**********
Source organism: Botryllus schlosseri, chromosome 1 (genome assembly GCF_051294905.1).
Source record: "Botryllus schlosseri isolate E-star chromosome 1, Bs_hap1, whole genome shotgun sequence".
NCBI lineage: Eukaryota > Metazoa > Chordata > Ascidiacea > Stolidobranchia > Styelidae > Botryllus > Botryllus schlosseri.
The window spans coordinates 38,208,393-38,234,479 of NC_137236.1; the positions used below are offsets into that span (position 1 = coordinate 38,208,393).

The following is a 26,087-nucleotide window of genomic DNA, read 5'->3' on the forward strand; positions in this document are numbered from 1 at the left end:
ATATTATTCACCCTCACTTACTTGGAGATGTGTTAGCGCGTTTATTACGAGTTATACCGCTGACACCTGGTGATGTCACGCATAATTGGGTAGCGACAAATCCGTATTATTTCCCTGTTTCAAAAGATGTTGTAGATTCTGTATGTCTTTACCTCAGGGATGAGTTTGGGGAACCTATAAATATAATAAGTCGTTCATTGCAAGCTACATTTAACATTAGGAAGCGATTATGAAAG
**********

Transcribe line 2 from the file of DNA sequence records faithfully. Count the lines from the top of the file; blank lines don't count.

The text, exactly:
Source record: "Botryllus schlosseri isolate E-star chromosome 1, Bs_hap1, whole genome shotgun sequence".